Heart and Blood Conditions
Coarctation of the Aorta
What is coarctation of the aorta?
The aorta is the main blood vessel that comes from the heart and supplies blood to the entire body. Coarctation (pronounced koh-ark-TAY-shun) of the aorta is a condition where the aorta has a very narrow area making it shaped like an hourglass.
Blood pressure increases above the narrow spot, and the left ventricle has to pump harder because the pressure is high. The heart may enlarge from this extra work, and its function may suffer if not treated.
Coarctation of the Aorta at Seattle Children’s
Our heart team has treated many children with coarctation of the aorta. We have years of experience with the treatment these patients may need, including cardiac catheterization, surgery and hybrid procedures. We also have a pediatric cardiac anesthesia team and a Cardiac Intensive Care Unit ready to care for children who have catheterization or heart surgery.
When you come to Children’s, a team of people will take care of your child. Along with your child’s heart doctor (cardiologist), you are connected with newborn specialists (neonatologists), lung doctors (pulmonologists), nurses, child life specialists, social workers and others, if their expertise is needed. We work together to meet all of your child’s health needs and help your family through this experience.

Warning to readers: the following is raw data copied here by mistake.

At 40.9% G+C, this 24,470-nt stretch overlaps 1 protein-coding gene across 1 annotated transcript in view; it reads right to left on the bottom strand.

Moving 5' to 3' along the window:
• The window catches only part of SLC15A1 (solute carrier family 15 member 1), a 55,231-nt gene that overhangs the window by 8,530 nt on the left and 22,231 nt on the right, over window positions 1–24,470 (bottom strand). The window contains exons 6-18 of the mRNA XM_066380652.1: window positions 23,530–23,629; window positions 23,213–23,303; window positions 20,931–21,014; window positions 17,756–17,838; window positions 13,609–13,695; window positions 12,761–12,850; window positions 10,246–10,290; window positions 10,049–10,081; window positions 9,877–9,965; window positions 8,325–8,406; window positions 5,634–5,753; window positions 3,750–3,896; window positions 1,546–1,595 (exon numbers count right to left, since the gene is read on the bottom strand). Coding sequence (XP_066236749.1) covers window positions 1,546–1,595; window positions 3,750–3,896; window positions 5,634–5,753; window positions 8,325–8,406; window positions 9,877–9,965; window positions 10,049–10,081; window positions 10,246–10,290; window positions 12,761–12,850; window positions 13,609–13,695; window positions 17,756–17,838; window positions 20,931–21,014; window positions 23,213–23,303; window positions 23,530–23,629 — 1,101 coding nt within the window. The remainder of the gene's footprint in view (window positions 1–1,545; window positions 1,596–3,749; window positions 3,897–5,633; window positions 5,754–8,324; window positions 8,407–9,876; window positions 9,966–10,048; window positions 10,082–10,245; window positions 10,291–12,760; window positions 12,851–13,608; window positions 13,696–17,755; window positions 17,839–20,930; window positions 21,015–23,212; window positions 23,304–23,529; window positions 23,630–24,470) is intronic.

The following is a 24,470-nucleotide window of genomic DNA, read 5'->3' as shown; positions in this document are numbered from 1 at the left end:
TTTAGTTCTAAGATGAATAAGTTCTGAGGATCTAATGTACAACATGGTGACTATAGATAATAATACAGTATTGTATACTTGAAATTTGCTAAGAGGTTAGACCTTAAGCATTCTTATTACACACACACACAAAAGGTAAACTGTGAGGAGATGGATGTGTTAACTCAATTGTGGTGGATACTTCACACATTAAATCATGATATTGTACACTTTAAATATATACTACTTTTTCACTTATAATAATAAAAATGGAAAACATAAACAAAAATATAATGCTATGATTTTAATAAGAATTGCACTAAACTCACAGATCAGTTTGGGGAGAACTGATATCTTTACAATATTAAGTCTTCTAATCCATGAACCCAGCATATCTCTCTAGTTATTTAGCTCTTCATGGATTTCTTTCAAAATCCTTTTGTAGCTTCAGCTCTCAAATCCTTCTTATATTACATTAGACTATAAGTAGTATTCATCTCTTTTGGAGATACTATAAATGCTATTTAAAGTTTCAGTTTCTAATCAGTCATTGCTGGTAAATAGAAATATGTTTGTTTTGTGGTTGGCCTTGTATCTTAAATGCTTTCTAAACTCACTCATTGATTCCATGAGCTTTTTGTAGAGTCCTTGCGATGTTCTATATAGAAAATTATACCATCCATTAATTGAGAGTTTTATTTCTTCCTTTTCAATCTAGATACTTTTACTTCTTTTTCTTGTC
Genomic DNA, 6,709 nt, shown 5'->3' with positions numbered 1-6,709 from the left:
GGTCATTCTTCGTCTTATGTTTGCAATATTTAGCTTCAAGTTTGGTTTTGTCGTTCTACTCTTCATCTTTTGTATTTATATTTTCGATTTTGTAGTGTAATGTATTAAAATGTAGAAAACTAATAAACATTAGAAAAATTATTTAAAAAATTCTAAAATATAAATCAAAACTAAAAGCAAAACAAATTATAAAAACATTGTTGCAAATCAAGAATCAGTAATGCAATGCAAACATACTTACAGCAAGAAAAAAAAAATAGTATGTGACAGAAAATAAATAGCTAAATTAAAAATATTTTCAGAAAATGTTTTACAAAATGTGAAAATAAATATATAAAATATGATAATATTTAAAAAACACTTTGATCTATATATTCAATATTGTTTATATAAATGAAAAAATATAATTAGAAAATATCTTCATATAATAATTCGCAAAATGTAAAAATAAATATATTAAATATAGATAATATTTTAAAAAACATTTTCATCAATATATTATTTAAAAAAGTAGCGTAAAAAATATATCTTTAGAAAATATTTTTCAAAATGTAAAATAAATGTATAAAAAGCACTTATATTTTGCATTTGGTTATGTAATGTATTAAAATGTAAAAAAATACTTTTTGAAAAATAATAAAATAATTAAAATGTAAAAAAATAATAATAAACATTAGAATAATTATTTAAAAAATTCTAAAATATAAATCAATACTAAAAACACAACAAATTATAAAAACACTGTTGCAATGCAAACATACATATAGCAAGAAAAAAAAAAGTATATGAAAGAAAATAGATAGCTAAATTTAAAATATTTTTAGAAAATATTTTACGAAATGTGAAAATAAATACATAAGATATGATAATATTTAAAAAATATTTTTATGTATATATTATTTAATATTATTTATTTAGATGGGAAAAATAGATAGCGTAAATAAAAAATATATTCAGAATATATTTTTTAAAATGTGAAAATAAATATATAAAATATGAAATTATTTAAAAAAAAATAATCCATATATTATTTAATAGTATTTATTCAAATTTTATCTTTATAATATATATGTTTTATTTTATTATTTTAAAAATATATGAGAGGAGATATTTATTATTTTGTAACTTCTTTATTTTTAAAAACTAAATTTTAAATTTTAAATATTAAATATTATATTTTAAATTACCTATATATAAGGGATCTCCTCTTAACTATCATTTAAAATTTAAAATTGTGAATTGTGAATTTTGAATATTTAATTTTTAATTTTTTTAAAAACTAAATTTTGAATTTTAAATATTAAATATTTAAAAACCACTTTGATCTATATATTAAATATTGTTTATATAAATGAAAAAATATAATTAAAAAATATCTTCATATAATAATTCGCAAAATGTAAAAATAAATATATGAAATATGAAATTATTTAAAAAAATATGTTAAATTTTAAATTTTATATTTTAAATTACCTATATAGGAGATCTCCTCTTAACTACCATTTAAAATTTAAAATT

Seattle Children’s has been treating children since 1907. Our team members are trained in their fields and in meeting the unique needs of children. For example, the doctors who give your child anesthesia are board certified in pediatric anesthesiology. This means they have extra years of training in how to take care of kids. Our child life specialists know how to help children understand their illnesses and treatments in ways that make sense for their age.
The Adult Congenital Heart Disease Program shared by Children’s and the University of Washington can help with care throughout your child’s life.
Coarctation of the Aorta in Children
This rare condition develops before birth. The causes aren’t clear.
In mild cases, children may show no signs or symptoms at first. So their condition may not be diagnosed until later in life.
Some children born with coarctation of the aorta have other heart defects too, such as aortic stenosis, ventricular septal defect, patent ductus arteriosus or mitral valve abnormalities.
Coarctation is about twice as common in boys as it is in girls. It’s common in girls who have Turner syndrome.
Contact the Heart Center at 206-987-2015 for a cardiac referral, a second opinion or more information.